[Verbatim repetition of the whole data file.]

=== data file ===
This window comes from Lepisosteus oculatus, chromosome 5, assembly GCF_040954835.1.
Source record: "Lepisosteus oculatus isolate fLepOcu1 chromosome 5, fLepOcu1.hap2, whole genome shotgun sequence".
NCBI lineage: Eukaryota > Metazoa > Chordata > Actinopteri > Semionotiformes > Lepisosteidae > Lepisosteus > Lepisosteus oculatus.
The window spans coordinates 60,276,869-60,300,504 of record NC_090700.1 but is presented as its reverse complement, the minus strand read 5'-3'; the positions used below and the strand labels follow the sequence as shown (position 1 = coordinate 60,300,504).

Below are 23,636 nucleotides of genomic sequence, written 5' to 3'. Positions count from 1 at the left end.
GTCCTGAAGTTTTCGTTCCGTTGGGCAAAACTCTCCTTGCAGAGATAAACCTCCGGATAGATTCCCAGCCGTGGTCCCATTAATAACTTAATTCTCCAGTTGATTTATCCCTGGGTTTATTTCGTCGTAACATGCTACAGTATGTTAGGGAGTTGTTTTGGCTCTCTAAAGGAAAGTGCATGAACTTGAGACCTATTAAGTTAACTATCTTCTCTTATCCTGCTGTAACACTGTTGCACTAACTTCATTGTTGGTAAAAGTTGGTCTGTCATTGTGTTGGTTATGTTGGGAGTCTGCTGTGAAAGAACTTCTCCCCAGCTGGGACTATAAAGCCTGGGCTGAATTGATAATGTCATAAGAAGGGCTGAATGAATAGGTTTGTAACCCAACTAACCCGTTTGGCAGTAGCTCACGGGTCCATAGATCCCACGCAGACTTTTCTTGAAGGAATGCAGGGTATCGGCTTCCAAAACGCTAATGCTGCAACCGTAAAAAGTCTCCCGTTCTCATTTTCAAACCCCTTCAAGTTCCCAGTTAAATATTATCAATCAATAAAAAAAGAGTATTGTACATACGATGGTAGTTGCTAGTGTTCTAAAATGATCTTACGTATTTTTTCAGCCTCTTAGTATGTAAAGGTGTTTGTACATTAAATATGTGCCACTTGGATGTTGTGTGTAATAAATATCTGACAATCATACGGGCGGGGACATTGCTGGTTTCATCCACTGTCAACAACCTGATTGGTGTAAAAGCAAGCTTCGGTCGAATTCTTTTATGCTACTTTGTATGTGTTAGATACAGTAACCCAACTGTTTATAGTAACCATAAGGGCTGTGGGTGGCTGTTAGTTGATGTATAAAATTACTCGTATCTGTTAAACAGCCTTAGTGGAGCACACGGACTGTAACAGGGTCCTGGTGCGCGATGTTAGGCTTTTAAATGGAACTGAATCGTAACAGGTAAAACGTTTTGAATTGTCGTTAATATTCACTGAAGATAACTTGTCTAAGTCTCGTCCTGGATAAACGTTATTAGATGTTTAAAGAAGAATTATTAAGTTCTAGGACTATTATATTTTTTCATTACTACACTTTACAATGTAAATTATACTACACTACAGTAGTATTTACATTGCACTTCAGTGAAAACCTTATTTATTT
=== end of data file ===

This window comes from Lepisosteus oculatus, chromosome 5, assembly GCF_040954835.1.
Source record: "Lepisosteus oculatus isolate fLepOcu1 chromosome 5, fLepOcu1.hap2, whole genome shotgun sequence".
NCBI lineage: Eukaryota > Metazoa > Chordata > Actinopteri > Semionotiformes > Lepisosteidae > Lepisosteus > Lepisosteus oculatus.
The window spans coordinates 60,276,869-60,300,504 of record NC_090700.1 but is presented as its reverse complement, the minus strand read 5'-3'; the positions used below and the strand labels follow the sequence as shown (position 1 = coordinate 60,300,504).

Below are 23,636 nucleotides of genomic sequence, written 5' to 3'. Positions count from 1 at the left end.
GTCCTGAAGTTTTCGTTCCGTTGGGCAAAACTCTCCTTGCAGAGATAAACCTCCGGATAGATTCCCAGCCGTGGTCCCATTAATAACTTAATTCTCCAGTTGATTTATCCCTGGGTTTATTTCGTCGTAACATGCTACAGTATGTTAGGGAGTTGTTTTGGCTCTCTAAAGGAAAGTGCATGAACTTGAGACCTATTAAGTTAACTATCTTCTCTTATCCTGCTGTAACACTGTTGCACTAACTTCATTGTTGGTAAAAGTTGGTCTGTCATTGTGTTGGTTATGTTGGGAGTCTGCTGTGAAAGAACTTCTCCCCAGCTGGGACTATAAAGCCTGGGCTGAATTGATAATGTCATAAGAAGGGCTGAATGAATAGGTTTGTAACCCAACTAACCCGTTTGGCAGTAGCTCACGGGTCCATAGATCCCACGCAGACTTTTCTTGAAGGAATGCAGGGTATCGGCTTCCAAAACGCTAATGCTGCAACCGTAAAAAGTCTCCCGTTCTCATTTTCAAACCCCTTCAAGTTCCCAGTTAAATATTATCAATCAATAAAAAAAGAGTATTGTACATACGATGGTAGTTGCTAGTGTTCTAAAATGATCTTACGTATTTTTTCAGCCTCTTAGTATGTAAAGGTGTTTGTACATTAAATATGTGCCACTTGGATGTTGTGTGTAATAAATATCTGACAATCATACGGGCGGGGACATTGCTGGTTTCATCCACTGTCAACAACCTGATTGGTGTAAAAGCAAGCTTCGGTCGAATTCTTTTATGCTACTTTGTATGTGTTAGATACAGTAACCCAACTGTTTATAGTAACCATAAGGGCTGTGGGTGGCTGTTAGTTGATGTATAAAATTACTCGTATCTGTTAAACAGCCTTAGTGGAGCACACGGACTGTAACAGGGTCCTGGTGCGCGATGTTAGGCTTTTAAATGGAACTGAATCGTAACAGGTAAAACGTTTTGAATTGTCGTTAATATTCACTGAAGATAACTTGTCTAAGTCTCGTCCTGGATAAACGTTATTAGATGTTTAAAGAAGAATTATTAAGTTCTAGGACTATTATATTTTTTCATTACTACACTTTACAATGTAAATTATACTACACTACAGTAGTATTTACATTGCACTTCAGTGAAAACCTTATTTATTT